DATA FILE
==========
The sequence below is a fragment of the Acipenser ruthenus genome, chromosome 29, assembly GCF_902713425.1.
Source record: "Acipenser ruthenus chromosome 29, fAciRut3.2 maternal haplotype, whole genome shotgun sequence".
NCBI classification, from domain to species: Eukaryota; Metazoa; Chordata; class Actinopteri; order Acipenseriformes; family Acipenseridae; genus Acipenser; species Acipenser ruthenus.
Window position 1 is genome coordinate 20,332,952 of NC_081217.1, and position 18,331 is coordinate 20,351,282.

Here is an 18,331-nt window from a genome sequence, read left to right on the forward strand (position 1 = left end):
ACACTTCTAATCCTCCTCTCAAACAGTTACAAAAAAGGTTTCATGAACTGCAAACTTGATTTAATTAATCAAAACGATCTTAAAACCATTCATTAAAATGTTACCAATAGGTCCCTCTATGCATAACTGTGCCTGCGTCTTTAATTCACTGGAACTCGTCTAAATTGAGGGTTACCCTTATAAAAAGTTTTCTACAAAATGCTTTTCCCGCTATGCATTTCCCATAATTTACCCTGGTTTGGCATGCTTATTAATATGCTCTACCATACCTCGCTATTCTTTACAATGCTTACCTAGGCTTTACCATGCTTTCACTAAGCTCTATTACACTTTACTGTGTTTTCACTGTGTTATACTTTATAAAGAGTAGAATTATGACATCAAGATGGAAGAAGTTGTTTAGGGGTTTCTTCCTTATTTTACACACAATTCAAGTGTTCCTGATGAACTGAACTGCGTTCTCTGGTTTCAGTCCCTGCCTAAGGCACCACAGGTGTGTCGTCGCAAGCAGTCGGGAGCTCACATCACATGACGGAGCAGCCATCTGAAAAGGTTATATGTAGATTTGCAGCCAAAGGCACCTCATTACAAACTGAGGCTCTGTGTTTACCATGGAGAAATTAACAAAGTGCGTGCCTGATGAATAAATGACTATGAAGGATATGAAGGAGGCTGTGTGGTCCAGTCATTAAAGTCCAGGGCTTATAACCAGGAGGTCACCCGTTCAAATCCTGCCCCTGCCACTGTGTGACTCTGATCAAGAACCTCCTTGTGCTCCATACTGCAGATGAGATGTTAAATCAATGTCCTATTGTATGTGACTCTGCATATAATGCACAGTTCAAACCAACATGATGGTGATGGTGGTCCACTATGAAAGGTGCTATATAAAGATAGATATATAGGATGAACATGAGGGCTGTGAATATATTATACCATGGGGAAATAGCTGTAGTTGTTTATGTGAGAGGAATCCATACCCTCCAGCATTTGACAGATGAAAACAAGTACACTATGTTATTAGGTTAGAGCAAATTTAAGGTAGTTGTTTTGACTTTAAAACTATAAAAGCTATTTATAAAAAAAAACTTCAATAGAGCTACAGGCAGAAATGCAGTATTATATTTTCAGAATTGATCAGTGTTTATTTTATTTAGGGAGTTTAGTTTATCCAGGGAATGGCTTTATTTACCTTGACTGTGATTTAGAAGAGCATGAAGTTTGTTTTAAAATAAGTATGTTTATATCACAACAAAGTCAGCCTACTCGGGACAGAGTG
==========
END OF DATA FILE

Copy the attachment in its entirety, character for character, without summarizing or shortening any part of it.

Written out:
The sequence below is a fragment of the Acipenser ruthenus genome, chromosome 29, assembly GCF_902713425.1.
Source record: "Acipenser ruthenus chromosome 29, fAciRut3.2 maternal haplotype, whole genome shotgun sequence".
NCBI classification, from domain to species: Eukaryota; Metazoa; Chordata; class Actinopteri; order Acipenseriformes; family Acipenseridae; genus Acipenser; species Acipenser ruthenus.
Window position 1 is genome coordinate 20,332,952 of NC_081217.1, and position 18,331 is coordinate 20,351,282.

Here is an 18,331-nt window from a genome sequence, read left to right on the forward strand (position 1 = left end):
ACACTTCTAATCCTCCTCTCAAACAGTTACAAAAAAGGTTTCATGAACTGCAAACTTGATTTAATTAATCAAAACGATCTTAAAACCATTCATTAAAATGTTACCAATAGGTCCCTCTATGCATAACTGTGCCTGCGTCTTTAATTCACTGGAACTCGTCTAAATTGAGGGTTACCCTTATAAAAAGTTTTCTACAAAATGCTTTTCCCGCTATGCATTTCCCATAATTTACCCTGGTTTGGCATGCTTATTAATATGCTCTACCATACCTCGCTATTCTTTACAATGCTTACCTAGGCTTTACCATGCTTTCACTAAGCTCTATTACACTTTACTGTGTTTTCACTGTGTTATACTTTATAAAGAGTAGAATTATGACATCAAGATGGAAGAAGTTGTTTAGGGGTTTCTTCCTTATTTTACACACAATTCAAGTGTTCCTGATGAACTGAACTGCGTTCTCTGGTTTCAGTCCCTGCCTAAGGCACCACAGGTGTGTCGTCGCAAGCAGTCGGGAGCTCACATCACATGACGGAGCAGCCATCTGAAAAGGTTATATGTAGATTTGCAGCCAAAGGCACCTCATTACAAACTGAGGCTCTGTGTTTACCATGGAGAAATTAACAAAGTGCGTGCCTGATGAATAAATGACTATGAAGGATATGAAGGAGGCTGTGTGGTCCAGTCATTAAAGTCCAGGGCTTATAACCAGGAGGTCACCCGTTCAAATCCTGCCCCTGCCACTGTGTGACTCTGATCAAGAACCTCCTTGTGCTCCATACTGCAGATGAGATGTTAAATCAATGTCCTATTGTATGTGACTCTGCATATAATGCACAGTTCAAACCAACATGATGGTGATGGTGGTCCACTATGAAAGGTGCTATATAAAGATAGATATATAGGATGAACATGAGGGCTGTGAATATATTATACCATGGGGAAATAGCTGTAGTTGTTTATGTGAGAGGAATCCATACCCTCCAGCATTTGACAGATGAAAACAAGTACACTATGTTATTAGGTTAGAGCAAATTTAAGGTAGTTGTTTTGACTTTAAAACTATAAAAGCTATTTATAAAAAAAAACTTCAATAGAGCTACAGGCAGAAATGCAGTATTATATTTTCAGAATTGATCAGTGTTTATTTTATTTAGGGAGTTTAGTTTATCCAGGGAATGGCTTTATTTACCTTGACTGTGATTTAGAAGAGCATGAAGTTTGTTTTAAAATAAGTATGTTTATATCACAACAAAGTCAGCCTACTCGGGACAGAGTG